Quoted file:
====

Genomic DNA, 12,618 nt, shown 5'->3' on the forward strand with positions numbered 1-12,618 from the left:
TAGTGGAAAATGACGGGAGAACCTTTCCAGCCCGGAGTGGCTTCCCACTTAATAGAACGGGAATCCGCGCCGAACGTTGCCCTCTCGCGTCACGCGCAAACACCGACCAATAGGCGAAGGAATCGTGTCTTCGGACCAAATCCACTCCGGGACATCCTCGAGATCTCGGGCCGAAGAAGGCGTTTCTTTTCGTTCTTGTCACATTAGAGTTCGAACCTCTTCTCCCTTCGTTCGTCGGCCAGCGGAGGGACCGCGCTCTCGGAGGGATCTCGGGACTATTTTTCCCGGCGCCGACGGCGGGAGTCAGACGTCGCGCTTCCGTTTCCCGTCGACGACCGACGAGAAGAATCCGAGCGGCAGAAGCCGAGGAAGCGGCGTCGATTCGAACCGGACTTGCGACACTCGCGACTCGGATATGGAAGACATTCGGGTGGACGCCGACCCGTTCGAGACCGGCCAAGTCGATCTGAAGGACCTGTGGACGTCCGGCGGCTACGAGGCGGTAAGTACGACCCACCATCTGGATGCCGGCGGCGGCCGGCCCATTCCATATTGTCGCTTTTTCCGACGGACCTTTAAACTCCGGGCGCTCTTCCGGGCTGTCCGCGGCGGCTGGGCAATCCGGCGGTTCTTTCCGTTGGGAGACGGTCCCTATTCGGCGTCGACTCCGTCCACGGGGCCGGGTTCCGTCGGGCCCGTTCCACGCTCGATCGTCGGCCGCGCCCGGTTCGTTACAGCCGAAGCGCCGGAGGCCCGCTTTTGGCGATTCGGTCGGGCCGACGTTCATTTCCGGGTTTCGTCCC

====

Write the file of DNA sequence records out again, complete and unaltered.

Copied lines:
Genomic DNA, 12,618 nt, shown 5'->3' on the forward strand with positions numbered 1-12,618 from the left:
TAGTGGAAAATGACGGGAGAACCTTTCCAGCCCGGAGTGGCTTCCCACTTAATAGAACGGGAATCCGCGCCGAACGTTGCCCTCTCGCGTCACGCGCAAACACCGACCAATAGGCGAAGGAATCGTGTCTTCGGACCAAATCCACTCCGGGACATCCTCGAGATCTCGGGCCGAAGAAGGCGTTTCTTTTCGTTCTTGTCACATTAGAGTTCGAACCTCTTCTCCCTTCGTTCGTCGGCCAGCGGAGGGACCGCGCTCTCGGAGGGATCTCGGGACTATTTTTCCCGGCGCCGACGGCGGGAGTCAGACGTCGCGCTTCCGTTTCCCGTCGACGACCGACGAGAAGAATCCGAGCGGCAGAAGCCGAGGAAGCGGCGTCGATTCGAACCGGACTTGCGACACTCGCGACTCGGATATGGAAGACATTCGGGTGGACGCCGACCCGTTCGAGACCGGCCAAGTCGATCTGAAGGACCTGTGGACGTCCGGCGGCTACGAGGCGGTAAGTACGACCCACCATCTGGATGCCGGCGGCGGCCGGCCCATTCCATATTGTCGCTTTTTCCGACGGACCTTTAAACTCCGGGCGCTCTTCCGGGCTGTCCGCGGCGGCTGGGCAATCCGGCGGTTCTTTCCGTTGGGAGACGGTCCCTATTCGGCGTCGACTCCGTCCACGGGGCCGGGTTCCGTCGGGCCCGTTCCACGCTCGATCGTCGGCCGCGCCCGGTTCGTTACAGCCGAAGCGCCGGAGGCCCGCTTTTGGCGATTCGGTCGGGCCGACGTTCATTTCCGGGTTTCGTCCC